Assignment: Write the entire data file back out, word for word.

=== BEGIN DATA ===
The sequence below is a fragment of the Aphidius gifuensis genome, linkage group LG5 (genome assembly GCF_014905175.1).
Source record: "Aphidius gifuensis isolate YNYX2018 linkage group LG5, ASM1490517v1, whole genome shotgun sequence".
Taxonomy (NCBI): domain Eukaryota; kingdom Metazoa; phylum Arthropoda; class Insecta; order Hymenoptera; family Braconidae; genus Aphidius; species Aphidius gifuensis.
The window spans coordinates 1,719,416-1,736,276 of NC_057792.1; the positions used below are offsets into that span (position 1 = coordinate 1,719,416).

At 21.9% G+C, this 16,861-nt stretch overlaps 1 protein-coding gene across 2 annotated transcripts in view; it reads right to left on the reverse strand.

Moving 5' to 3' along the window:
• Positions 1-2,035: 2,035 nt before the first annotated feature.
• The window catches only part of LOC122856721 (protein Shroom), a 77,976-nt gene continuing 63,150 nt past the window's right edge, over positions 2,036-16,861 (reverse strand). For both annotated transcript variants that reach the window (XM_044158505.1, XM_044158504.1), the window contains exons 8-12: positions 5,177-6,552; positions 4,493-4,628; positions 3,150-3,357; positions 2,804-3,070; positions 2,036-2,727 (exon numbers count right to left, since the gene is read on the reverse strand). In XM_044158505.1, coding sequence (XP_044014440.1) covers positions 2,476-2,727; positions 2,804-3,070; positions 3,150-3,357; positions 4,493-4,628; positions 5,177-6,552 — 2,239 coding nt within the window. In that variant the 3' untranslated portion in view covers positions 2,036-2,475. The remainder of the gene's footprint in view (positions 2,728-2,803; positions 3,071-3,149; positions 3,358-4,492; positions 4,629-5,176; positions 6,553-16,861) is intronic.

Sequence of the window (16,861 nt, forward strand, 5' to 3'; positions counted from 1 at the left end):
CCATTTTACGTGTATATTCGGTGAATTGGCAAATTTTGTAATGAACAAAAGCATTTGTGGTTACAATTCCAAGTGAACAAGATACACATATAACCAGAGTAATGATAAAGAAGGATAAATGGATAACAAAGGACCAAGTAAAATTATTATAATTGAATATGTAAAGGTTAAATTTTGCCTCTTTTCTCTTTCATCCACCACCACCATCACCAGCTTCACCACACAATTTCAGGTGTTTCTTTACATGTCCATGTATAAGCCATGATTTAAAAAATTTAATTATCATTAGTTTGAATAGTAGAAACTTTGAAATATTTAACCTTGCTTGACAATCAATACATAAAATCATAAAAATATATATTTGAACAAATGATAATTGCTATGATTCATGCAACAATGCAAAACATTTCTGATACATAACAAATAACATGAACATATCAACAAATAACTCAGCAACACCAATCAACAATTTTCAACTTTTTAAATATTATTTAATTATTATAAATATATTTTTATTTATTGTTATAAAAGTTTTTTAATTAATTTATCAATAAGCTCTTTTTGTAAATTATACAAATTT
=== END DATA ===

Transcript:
The sequence below is a fragment of the Aphidius gifuensis genome, linkage group LG5 (genome assembly GCF_014905175.1).
Source record: "Aphidius gifuensis isolate YNYX2018 linkage group LG5, ASM1490517v1, whole genome shotgun sequence".
Taxonomy (NCBI): domain Eukaryota; kingdom Metazoa; phylum Arthropoda; class Insecta; order Hymenoptera; family Braconidae; genus Aphidius; species Aphidius gifuensis.
The window spans coordinates 1,719,416-1,736,276 of NC_057792.1; the positions used below are offsets into that span (position 1 = coordinate 1,719,416).

At 21.9% G+C, this 16,861-nt stretch overlaps 1 protein-coding gene across 2 annotated transcripts in view; it reads right to left on the reverse strand.

Moving 5' to 3' along the window:
• Positions 1-2,035: 2,035 nt before the first annotated feature.
• The window catches only part of LOC122856721 (protein Shroom), a 77,976-nt gene continuing 63,150 nt past the window's right edge, over positions 2,036-16,861 (reverse strand). For both annotated transcript variants that reach the window (XM_044158505.1, XM_044158504.1), the window contains exons 8-12: positions 5,177-6,552; positions 4,493-4,628; positions 3,150-3,357; positions 2,804-3,070; positions 2,036-2,727 (exon numbers count right to left, since the gene is read on the reverse strand). In XM_044158505.1, coding sequence (XP_044014440.1) covers positions 2,476-2,727; positions 2,804-3,070; positions 3,150-3,357; positions 4,493-4,628; positions 5,177-6,552 — 2,239 coding nt within the window. In that variant the 3' untranslated portion in view covers positions 2,036-2,475. The remainder of the gene's footprint in view (positions 2,728-2,803; positions 3,071-3,149; positions 3,358-4,492; positions 4,629-5,176; positions 6,553-16,861) is intronic.

Sequence of the window (16,861 nt, forward strand, 5' to 3'; positions counted from 1 at the left end):
CCATTTTACGTGTATATTCGGTGAATTGGCAAATTTTGTAATGAACAAAAGCATTTGTGGTTACAATTCCAAGTGAACAAGATACACATATAACCAGAGTAATGATAAAGAAGGATAAATGGATAACAAAGGACCAAGTAAAATTATTATAATTGAATATGTAAAGGTTAAATTTTGCCTCTTTTCTCTTTCATCCACCACCACCATCACCAGCTTCACCACACAATTTCAGGTGTTTCTTTACATGTCCATGTATAAGCCATGATTTAAAAAATTTAATTATCATTAGTTTGAATAGTAGAAACTTTGAAATATTTAACCTTGCTTGACAATCAATACATAAAATCATAAAAATATATATTTGAACAAATGATAATTGCTATGATTCATGCAACAATGCAAAACATTTCTGATACATAACAAATAACATGAACATATCAACAAATAACTCAGCAACACCAATCAACAATTTTCAACTTTTTAAATATTATTTAATTATTATAAATATATTTTTATTTATTGTTATAAAAGTTTTTTAATTAATTTATCAATAAGCTCTTTTTGTAAATTATACAAATTT